In 2008 The House of Commons agreed to establish a new committee, to be chaired by the Speaker and known as the Speaker’s Conference. The Conference was asked to: “consider, and make recommendations for rectifying, the disparity between the representation of women, ethnic minorities and disabled people in the House of Commons and their representation in the UK population at large”.

One of the Conference’s recommendations in January 2010, was that following the 2010 and subsequent General Elections the political parties should publish a statement on the diversity of their Members of Parliament. Three General Elections on, this has not happened. So what did the 2015 General Election mean for the diversity profile of MPs?

A new Briefing Paper from the Commons Library has some of the data to answer this question.

2015: Highest number of women ever
Since the 2015 General Election, there are 191 women MPs, 29% of the total, compared to 128 (20%) after the 2005 election. In 2015, the number of female Labour MPs increased by 18, the number of Conservative and SNP women MPs each grew by 19. Now, 43% of Labour MPs, 21% of Conservative MPs and 36% of SNP MPs are women.

Women MPs as percentage of total, 1918-2015

20160128 women

2015: Ethnically more diverse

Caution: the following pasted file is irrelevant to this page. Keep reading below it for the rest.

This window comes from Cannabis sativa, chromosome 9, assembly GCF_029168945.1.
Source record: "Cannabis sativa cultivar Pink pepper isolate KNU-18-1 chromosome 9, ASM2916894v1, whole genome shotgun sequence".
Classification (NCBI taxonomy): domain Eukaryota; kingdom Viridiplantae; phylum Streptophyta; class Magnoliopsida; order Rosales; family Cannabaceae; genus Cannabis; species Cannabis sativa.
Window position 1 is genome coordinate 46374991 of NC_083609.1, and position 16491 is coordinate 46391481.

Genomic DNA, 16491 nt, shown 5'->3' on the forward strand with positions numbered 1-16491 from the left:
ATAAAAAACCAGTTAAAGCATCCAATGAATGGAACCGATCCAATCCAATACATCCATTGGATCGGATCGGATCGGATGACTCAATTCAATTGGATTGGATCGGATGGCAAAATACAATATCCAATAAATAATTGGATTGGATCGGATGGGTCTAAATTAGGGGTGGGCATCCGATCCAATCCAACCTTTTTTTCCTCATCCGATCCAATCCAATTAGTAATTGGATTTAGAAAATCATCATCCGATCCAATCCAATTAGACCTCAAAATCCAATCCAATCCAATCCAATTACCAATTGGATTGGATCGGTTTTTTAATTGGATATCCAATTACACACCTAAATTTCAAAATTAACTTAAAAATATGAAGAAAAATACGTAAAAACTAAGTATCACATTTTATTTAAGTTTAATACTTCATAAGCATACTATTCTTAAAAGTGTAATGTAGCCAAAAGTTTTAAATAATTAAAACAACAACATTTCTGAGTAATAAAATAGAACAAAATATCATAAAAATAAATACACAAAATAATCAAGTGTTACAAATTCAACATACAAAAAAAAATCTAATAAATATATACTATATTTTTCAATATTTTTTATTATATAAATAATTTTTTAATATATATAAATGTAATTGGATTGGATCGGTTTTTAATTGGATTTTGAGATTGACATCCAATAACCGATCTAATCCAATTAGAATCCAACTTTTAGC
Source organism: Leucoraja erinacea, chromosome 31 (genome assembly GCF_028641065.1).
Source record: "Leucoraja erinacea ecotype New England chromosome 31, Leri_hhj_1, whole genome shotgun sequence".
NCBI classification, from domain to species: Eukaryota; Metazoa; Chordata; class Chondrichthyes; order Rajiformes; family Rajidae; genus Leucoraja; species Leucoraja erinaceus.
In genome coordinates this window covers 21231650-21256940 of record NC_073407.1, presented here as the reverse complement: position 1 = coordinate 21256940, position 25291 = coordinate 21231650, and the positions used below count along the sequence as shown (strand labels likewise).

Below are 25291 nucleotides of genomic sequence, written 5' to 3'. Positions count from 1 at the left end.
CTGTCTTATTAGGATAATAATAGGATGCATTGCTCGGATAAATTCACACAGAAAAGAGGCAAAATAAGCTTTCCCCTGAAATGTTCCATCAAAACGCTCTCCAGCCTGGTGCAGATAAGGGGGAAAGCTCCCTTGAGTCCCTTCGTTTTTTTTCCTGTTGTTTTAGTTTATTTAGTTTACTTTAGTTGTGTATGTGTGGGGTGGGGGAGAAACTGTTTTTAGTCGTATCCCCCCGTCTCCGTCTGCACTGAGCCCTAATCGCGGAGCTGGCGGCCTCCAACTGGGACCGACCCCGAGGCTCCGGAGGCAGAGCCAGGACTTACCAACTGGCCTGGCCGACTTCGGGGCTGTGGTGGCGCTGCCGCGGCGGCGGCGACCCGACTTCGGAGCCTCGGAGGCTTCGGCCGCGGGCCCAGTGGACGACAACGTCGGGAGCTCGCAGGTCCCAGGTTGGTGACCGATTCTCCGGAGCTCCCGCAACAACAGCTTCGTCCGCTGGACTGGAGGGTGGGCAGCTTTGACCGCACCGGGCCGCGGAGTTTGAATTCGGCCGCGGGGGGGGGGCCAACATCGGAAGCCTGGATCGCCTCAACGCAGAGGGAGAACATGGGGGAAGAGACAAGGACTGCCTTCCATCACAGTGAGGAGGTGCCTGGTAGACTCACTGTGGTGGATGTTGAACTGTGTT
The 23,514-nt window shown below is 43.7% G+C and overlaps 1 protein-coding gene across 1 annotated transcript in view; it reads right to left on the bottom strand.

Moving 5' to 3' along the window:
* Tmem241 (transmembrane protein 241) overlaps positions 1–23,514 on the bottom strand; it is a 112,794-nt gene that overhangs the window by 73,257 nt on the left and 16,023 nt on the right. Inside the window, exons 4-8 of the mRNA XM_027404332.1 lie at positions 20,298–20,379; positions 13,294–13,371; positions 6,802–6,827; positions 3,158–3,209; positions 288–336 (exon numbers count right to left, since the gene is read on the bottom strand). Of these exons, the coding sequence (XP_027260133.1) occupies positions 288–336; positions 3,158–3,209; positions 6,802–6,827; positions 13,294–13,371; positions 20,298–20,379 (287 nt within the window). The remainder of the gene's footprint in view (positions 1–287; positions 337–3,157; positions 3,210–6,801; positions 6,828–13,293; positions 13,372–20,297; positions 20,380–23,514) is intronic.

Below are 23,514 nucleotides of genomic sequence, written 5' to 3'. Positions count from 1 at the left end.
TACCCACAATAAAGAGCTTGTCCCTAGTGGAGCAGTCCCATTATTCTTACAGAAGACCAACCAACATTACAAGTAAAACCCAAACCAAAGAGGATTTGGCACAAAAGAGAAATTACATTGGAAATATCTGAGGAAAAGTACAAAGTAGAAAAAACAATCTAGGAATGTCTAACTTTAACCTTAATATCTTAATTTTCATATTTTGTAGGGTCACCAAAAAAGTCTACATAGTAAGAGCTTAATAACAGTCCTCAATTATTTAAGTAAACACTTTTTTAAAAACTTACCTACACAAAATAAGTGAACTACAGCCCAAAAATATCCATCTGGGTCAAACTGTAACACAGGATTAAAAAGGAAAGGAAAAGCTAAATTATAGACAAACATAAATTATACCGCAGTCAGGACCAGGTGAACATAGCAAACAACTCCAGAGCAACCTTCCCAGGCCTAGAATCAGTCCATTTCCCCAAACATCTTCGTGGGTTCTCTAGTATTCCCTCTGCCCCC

There is no public data on the ethnicity of MPs from Parliament or the political parties, but a commonly-quoted figure is that 41 MPs with a non-white ethnic background were elected in 2015. This is 6.3% of the total and is just less than half the 12.9% for the UK population from non-white backgrounds. 56% of non-white MPs are Labour, compared to Labour’s 36% share of all MPs.

2015: Fewer from manual jobs, continued rise of the “professional politician”
Assigning an occupational background to MPs is subjective, and difficult when following a single career path is increasingly less common. The post-war series of academic studies The British General Election of … however, provides the best consistent series for the changing occupational background of MPs. The author of the 2015 analysis describes the data as “broad brush” and “as much a work of art as of science”, but the 2015 cohort of MPs does not appear to have bucked previously identified longer term trends. Notably, it is increasingly common for MPs to be “professional politicians” whose previous job was as an MP’s or Ministerial advisor, think tank employee or full-time councillor. In 2015, 107 MPs (Con, Lab, LD & SNP) were identified as having been in political or quasi-political role prior to being in Parliament.

By contrast, the number of MPs with a background as a manual worker continued to decline. In part this reflects the fall in the number of such jobs in the wider economy, but it probably also points to the continued narrowing of the occupational backgrounds MPs are drawn from.

Occupation of MPS 1951 to 2015 by party: the law, teaching, manual jobs and “professional politician” 

20160128 occupation

Note: SNP included for 2015 only

For more details:

House of Commons Library Briefing Paper 7483 Social Background of MPs 1979-2015

House of Commons Library Briefing Paper SN01250 Women in Parliament and Government

Picture Credit: Theresa May’s first PMQs as Prime Minister by UK Parliament, Creative Commons Attribution CC 2.0 (CC by 2.0)